Dunrobin roundabout ‘years away’ if at all Kelly says

By Jake Davies - West Carleton Online

CONSTANCE BAY – Following a recent news story in West Carleton Online coinciding the demolition of a former historic farm property that has long been dilapidated, Coun. Clarke Kelly wants Ward 5 residents to know a roundabout is years a way and not a guarantee.

On Feb. 8, West Carleton Online published a story on the likelihood of a roundabout being built at the current, awkward, three way stop intersection.

A photo of a dilapidated house.
The house at the corner is on privately owned property and has been empty for several years. Photo by Thomas West

The Ward 5 staff member who provided West Carleton Online with the information was very clear to say the work to address the intersection is in the very early planning stages (detailed plans have not yet started) and “these plans are not concrete and complete.”

Earlier this week, the dilapidated buildings on the site of a historic West Carleton farming family were demolished, which created much dialogue on social media.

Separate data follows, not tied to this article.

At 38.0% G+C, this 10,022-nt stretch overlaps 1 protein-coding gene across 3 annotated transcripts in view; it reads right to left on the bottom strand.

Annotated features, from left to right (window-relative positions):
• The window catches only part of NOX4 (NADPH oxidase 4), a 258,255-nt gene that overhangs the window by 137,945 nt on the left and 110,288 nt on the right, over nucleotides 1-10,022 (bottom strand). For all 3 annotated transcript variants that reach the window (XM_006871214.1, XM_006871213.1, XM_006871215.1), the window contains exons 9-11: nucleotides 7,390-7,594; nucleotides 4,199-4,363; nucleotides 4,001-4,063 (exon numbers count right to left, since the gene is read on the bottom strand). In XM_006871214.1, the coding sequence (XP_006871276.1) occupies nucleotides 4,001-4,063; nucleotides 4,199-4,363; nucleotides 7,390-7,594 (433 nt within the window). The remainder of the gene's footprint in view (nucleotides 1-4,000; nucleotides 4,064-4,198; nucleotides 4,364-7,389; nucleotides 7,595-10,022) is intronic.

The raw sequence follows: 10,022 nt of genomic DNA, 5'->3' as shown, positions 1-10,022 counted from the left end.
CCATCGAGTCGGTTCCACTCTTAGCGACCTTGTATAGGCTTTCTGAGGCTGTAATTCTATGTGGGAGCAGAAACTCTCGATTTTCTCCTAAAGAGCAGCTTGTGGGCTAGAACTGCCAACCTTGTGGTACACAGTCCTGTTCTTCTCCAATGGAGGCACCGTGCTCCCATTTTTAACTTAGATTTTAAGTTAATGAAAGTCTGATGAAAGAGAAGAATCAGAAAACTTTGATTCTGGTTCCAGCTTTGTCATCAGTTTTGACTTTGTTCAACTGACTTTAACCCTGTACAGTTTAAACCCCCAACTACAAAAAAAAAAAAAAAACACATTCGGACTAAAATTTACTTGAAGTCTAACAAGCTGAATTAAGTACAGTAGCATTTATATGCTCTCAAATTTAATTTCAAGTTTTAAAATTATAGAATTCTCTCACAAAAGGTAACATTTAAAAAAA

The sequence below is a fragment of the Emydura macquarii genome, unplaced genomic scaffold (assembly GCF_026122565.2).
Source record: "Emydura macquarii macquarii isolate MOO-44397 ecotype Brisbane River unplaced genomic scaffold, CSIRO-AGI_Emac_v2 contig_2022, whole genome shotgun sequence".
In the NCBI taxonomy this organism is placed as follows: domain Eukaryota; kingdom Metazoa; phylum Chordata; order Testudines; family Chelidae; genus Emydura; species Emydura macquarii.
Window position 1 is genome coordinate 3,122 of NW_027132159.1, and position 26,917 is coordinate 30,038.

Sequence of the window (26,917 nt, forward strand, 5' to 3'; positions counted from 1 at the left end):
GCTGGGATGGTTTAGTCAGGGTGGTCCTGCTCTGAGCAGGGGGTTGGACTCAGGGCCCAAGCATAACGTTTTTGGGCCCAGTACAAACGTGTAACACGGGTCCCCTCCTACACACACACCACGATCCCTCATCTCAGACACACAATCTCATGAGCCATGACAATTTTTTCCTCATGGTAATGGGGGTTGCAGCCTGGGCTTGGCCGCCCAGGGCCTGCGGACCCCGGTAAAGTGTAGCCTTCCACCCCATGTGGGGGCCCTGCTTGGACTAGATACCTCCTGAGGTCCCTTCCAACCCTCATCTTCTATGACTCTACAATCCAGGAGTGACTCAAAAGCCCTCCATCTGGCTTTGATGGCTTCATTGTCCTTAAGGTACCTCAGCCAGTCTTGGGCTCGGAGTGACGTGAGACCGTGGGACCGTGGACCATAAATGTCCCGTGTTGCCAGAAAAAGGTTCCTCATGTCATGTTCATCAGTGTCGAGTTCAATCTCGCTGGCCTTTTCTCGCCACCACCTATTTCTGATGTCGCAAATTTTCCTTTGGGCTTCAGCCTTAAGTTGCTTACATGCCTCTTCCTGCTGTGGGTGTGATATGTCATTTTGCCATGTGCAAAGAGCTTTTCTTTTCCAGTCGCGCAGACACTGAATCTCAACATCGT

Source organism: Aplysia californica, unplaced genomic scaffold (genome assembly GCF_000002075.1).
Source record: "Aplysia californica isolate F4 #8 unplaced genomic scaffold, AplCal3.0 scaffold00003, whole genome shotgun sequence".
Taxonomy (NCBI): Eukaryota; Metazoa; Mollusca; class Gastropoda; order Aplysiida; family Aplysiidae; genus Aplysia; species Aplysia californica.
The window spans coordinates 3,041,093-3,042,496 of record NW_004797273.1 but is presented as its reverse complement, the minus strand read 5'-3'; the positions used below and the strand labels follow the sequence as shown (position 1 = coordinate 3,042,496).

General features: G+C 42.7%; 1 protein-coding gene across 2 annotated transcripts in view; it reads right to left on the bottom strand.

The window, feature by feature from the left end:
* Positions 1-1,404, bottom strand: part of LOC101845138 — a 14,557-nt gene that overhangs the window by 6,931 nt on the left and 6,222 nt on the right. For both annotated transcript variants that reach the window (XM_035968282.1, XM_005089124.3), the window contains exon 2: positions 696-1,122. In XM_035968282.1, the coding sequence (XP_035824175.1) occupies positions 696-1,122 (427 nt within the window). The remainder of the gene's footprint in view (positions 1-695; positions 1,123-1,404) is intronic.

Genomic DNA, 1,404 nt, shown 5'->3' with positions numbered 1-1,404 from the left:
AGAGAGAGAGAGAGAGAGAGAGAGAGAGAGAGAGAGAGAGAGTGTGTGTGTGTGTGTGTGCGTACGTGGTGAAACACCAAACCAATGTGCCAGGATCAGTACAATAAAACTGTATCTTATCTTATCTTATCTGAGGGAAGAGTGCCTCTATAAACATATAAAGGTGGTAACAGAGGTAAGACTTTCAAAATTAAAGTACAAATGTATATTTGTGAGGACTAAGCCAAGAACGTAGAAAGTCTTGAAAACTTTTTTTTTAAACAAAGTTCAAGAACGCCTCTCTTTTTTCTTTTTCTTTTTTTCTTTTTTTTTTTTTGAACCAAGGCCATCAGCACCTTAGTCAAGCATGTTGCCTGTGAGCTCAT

Kelly wants to set the record state and released a statement today (Feb. 28)

“Much like many residents of Constance Bay on their way to work this morning, I drove past 4086 Dunrobin Rd. as it was being demolished,” Kelly said. “I have seen quite a few comments about it, and here is what we can advise right now.”

Kelly says a demolition permit was issued yesterday by the City of Ottawa.

“The property is privately owned, and the city has not purchased any portion of that property,” Kelly said. “There are currently no permit applications for any additional work beyond demolition. A roundabout is currently being considered/studied but it has not been selected as the preferred option for the intersection of Dunrobin Road and Constance Bay Road. Even if this is selected as the preferred option, we are likely years away from construction beginning. And before concurring on such a project, I would want to consult with residents from the area to ensure that it’s what the community wants or needs here.”

Currently the land is zoned Rural Countryside Zone. This accommodates agricultural, forestry, country residential lots created by severance and “other land uses characteristic of Ottawa’s countryside.”

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